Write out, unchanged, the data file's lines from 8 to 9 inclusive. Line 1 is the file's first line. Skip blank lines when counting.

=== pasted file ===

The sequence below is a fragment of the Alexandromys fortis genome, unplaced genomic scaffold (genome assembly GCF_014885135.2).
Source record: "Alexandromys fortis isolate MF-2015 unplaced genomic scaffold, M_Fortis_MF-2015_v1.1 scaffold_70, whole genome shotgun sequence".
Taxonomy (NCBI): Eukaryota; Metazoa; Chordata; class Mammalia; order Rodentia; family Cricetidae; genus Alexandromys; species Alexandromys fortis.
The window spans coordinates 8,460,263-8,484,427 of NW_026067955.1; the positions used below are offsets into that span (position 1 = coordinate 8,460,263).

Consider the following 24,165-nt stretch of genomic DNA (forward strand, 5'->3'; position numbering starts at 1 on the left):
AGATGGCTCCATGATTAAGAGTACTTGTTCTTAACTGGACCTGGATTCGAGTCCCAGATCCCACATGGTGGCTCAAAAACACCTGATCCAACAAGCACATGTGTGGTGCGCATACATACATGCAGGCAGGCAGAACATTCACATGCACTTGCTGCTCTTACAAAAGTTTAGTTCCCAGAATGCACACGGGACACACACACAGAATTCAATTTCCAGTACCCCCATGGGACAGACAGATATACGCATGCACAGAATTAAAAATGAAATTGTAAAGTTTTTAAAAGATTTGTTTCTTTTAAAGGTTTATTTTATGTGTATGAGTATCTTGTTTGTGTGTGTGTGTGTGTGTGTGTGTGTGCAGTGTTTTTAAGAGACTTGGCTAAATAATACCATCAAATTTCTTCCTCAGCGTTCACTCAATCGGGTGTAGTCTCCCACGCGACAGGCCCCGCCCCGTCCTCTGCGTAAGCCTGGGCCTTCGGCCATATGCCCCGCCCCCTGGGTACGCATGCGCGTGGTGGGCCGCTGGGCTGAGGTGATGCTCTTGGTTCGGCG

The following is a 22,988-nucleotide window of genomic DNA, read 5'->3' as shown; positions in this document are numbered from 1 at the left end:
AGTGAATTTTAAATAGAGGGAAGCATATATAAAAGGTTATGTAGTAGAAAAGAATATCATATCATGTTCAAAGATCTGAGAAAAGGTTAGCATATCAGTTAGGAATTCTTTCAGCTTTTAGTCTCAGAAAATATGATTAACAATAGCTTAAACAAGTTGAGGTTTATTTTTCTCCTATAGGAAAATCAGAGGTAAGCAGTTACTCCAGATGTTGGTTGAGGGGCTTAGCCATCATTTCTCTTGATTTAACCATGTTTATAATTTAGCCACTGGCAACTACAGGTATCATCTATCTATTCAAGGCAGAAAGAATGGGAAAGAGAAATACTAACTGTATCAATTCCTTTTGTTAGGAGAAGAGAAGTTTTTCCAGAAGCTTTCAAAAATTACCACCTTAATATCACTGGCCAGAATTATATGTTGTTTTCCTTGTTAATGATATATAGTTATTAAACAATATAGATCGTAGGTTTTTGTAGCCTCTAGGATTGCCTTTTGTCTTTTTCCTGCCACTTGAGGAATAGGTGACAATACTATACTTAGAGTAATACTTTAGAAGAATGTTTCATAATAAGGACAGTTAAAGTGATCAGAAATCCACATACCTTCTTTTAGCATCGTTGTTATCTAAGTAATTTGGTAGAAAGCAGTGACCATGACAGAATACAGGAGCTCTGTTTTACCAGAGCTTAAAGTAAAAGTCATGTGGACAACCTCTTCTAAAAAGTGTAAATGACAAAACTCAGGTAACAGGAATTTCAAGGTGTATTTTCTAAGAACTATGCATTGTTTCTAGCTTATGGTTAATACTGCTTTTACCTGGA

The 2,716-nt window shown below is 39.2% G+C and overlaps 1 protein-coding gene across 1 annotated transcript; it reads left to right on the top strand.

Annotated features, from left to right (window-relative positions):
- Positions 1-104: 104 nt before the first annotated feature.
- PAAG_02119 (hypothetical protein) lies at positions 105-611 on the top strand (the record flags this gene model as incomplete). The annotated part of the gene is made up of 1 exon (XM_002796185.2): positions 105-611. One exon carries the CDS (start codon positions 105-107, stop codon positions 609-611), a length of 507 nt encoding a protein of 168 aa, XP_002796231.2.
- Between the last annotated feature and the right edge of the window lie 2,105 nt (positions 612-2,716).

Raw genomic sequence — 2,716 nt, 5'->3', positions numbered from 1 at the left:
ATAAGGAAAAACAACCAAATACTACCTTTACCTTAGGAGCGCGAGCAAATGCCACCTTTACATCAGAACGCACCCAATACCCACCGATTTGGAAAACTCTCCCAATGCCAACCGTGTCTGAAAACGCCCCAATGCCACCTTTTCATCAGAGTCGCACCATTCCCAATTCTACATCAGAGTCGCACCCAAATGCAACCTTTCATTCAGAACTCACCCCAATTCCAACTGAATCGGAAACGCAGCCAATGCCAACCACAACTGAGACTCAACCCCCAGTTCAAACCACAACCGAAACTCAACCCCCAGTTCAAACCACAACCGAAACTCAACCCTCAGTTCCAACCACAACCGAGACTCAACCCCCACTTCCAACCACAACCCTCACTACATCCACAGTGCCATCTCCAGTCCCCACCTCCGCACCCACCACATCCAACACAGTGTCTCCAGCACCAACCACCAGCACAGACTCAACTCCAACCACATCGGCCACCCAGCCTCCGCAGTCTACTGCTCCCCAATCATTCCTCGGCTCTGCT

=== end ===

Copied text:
AGTGAATTTTAAATAGAGGGAAGCATATATAAAAGGTTATGTAGTAGAAAAGAATATCATATCATGTTCAAAGATCTGAGAAAAGGTTAGCATATCAGTTAGGAATTCTTTCAGCTTTTAGTCTCAGAAAATATGATTAACAATAGCTTAAACAAGTTGAGGTTTATTTTTCTCCTATAGGAAAATCAGAGGTAAGCAGTTACTCCAGATGTTGGTTGAGGGGCTTAGCCATCATTTCTCTTGATTTAACCATGTTTATAATTTAGCCACTGGCAACTACAGGTATCATCTATCTATTCAAGGCAGAAAGAATGGGAAAGAGAAATACTAACTGTATCAATTCCTTTTGTTAGGAGAAGAGAAGTTTTTCCAGAAGCTTTCAAAAATTACCACCTTAATATCACTGGCCAGAATTATATGTTGTTTTCCTTGTTAATGATATATAGTTATTAAACAATATAGATCGTAGGTTTTTGTAGCCTCTAGGATTGCCTTTTGTCTTTTTCCTGCCACTTGAGGAATAGGTGACAATACTATACTTAGAGTAATACTTTAGAAGAATGTTTCATAATAAGGACAGTTAAAGTGATCAGAAATCCACATACCTTCTTTTAGCATCGTTGTTATCTAAGTAATTTGGTAGAAAGCAGTGACCATGACAGAATACAGGAGCTCTGTTTTACCAGAGCTTAAAGTAAAAGTCATGTGGACAACCTCTTCTAAAAAGTGTAAATGACAAAACTCAGGTAACAGGAATTTCAAGGTGTATTTTCTAAGAACTATGCATTGTTTCTAGCTTATGGTTAATACTGCTTTTACCTGGA

The 2,716-nt window shown below is 39.2% G+C and overlaps 1 protein-coding gene across 1 annotated transcript; it reads left to right on the top strand.